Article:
The Darling Quarter precinct

By Cameron Jewell

29 July 2013 — A new report by AMP Capital and Deloitte has found future workplaces will be designed around the individual worker, with work being done in the cloud and in precincts, rather than central buildings.

The report, It’s (almost) all about me: Workplace 2030 – Built for us, examined the influence of mega trends including demographics, global knowledge networks, resources, politics, technology, wealth and instability on the commercial office sector, and found that the traditional “central building” office tenancy was on the way out.

“Workplaces will be designed to attract and this will create a focus on vibrant precincts, with easy access to transport, services, entertainment, food, retail, housing and green spaces and sustainable practices,” the report said.

The dominant paradigm of workers being housed within a central building was “ripe for change”, the report said, and the causes included technological advances, changes to workers (being more mobile, diverse and empowered) and changes to work (now more about value through insight).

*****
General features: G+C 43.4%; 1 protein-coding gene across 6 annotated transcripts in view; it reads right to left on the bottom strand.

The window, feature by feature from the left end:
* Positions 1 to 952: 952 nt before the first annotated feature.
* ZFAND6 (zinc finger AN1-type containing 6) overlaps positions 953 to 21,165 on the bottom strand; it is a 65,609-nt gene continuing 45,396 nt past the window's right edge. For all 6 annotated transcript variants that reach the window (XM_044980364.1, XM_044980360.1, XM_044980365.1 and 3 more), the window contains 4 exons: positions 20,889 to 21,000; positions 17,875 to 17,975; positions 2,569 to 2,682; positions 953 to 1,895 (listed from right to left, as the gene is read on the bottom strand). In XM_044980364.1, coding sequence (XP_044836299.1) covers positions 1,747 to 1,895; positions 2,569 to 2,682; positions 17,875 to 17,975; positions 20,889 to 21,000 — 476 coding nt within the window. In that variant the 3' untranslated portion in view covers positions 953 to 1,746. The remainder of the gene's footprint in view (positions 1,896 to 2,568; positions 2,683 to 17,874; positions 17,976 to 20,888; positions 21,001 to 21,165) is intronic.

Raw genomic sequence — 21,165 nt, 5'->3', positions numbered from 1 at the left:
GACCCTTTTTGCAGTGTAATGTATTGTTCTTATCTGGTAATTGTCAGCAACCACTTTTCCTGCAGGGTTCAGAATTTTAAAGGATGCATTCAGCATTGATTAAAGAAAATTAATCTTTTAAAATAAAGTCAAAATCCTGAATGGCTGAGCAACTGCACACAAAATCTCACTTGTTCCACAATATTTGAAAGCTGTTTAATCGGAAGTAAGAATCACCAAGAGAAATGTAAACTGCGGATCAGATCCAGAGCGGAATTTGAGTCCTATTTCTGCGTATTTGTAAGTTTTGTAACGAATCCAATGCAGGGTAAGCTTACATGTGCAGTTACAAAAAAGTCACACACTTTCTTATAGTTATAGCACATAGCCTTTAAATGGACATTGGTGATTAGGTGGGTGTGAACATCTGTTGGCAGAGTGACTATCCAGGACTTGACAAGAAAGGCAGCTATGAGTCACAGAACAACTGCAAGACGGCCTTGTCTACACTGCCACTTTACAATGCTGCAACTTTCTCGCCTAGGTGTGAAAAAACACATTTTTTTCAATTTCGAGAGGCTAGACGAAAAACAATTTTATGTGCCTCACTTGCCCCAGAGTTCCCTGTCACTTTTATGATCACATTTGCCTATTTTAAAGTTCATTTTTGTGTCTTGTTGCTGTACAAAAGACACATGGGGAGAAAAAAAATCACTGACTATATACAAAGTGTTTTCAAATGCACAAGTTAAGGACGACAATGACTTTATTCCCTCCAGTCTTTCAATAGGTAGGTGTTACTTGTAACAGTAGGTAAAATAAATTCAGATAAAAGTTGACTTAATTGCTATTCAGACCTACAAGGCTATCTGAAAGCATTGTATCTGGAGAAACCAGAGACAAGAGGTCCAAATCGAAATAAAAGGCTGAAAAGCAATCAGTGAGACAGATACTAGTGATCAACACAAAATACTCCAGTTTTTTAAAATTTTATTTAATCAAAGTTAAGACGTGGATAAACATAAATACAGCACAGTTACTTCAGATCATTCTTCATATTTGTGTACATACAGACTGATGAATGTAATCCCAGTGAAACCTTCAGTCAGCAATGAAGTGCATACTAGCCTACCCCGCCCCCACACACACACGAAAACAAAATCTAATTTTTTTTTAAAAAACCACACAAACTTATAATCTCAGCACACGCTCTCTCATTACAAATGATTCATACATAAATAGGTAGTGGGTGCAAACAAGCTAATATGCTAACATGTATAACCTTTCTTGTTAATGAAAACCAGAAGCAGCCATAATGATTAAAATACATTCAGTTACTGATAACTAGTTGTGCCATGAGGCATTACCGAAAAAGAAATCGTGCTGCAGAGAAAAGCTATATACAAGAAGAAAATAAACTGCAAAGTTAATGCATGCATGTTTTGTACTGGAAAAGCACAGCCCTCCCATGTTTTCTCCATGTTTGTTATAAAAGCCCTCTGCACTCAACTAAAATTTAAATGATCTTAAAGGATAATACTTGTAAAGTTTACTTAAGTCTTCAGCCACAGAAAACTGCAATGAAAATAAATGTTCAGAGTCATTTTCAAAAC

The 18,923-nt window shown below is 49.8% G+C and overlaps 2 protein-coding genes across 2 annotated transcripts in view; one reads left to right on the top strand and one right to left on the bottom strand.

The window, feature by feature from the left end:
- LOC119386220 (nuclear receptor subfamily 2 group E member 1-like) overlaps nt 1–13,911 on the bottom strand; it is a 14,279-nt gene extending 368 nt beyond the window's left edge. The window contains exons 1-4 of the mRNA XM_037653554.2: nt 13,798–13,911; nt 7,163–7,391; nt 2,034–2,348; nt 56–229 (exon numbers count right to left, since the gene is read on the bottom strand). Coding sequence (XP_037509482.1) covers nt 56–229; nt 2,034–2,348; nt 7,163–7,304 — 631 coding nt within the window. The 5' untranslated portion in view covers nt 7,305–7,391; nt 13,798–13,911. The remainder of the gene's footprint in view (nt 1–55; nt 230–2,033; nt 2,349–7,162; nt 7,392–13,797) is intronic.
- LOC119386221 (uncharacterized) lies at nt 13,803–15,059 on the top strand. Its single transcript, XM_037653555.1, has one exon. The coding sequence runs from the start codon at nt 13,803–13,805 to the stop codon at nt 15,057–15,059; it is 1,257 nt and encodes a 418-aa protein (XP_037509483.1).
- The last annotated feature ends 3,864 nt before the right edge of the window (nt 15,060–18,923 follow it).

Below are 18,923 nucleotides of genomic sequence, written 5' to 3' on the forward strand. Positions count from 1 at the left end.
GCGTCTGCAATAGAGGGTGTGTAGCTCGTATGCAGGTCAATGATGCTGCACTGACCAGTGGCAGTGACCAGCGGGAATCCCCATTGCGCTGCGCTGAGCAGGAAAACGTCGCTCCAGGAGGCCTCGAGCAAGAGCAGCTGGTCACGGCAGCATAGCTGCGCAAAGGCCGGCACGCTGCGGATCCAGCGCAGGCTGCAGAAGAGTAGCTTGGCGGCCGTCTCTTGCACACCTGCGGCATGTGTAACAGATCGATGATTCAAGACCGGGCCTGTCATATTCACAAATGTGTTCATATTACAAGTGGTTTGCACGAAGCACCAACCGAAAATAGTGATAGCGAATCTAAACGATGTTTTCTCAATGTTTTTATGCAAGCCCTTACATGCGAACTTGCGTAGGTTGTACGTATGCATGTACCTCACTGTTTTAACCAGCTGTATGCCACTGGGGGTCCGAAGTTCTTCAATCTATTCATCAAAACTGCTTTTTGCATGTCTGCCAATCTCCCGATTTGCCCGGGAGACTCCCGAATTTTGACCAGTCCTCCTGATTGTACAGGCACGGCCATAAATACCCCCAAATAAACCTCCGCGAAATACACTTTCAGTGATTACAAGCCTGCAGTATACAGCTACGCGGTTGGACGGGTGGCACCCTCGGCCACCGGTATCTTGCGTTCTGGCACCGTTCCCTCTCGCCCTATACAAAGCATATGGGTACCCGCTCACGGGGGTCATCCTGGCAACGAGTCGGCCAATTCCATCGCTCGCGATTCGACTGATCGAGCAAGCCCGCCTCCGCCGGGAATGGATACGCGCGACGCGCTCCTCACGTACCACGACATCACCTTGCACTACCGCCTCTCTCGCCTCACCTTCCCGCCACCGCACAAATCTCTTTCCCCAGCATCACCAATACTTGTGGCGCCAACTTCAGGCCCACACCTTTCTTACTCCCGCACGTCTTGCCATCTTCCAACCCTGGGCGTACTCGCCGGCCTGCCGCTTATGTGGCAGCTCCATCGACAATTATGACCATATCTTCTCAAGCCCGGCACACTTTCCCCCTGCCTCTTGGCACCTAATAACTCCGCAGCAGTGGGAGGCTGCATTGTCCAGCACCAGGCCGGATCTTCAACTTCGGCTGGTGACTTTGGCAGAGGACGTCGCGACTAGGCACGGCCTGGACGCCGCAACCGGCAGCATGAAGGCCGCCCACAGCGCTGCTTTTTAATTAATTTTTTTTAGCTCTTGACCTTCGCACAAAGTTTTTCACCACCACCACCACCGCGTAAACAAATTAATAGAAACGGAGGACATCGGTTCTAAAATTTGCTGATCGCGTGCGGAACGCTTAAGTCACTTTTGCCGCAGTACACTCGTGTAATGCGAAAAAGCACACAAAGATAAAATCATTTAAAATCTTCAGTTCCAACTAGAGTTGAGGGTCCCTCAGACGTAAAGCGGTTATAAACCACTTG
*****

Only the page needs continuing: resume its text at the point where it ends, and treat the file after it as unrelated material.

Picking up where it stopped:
“We are motivated by understanding and responding to the future needs and desires of our tenants, to help their businesses thrive by positioning our buildings to meet those needs for many years to come,” said AMP Capital office and industrial managing director Louise Mason.

“We are already putting aspects of this report into action, with key findings being integrated into early planning on our prospective Young Street Precinct project in Sydney.”

AMP Capital has recently been given backing by the City of Sydney for planning changes that advance a proposed $1.8 billion redevelopment of two blocks fronting Sydney harbour into a mixed-use precinct, with their AMP Tower on 50 Bridge St to be transformed into a $1 billion-plus premium-grade tower.

AMP Capital office and industrial divisional development Manager Lino Caccavo said the workplace is now as much about life as it is about work.

“The report illustrates that when considering office spaces, it’s not just about the building, it’s about the precinct and the amenities it offers,” he said. “In an environment where workers, knowledge and insight know no boundaries, it will be vital to create locations that are enticing.”

Other key findings included:

  • Knowledge will know fewer boundaries due to developments in technology and connectivity.
  • Time is no longer money; insight is the new currency.
  • With the influence of demographic mega trends, the workforce will be on average, older and more female in composition.
  • Workplaces will be nurturing, collaborative spaces that attract talent, not contain it.

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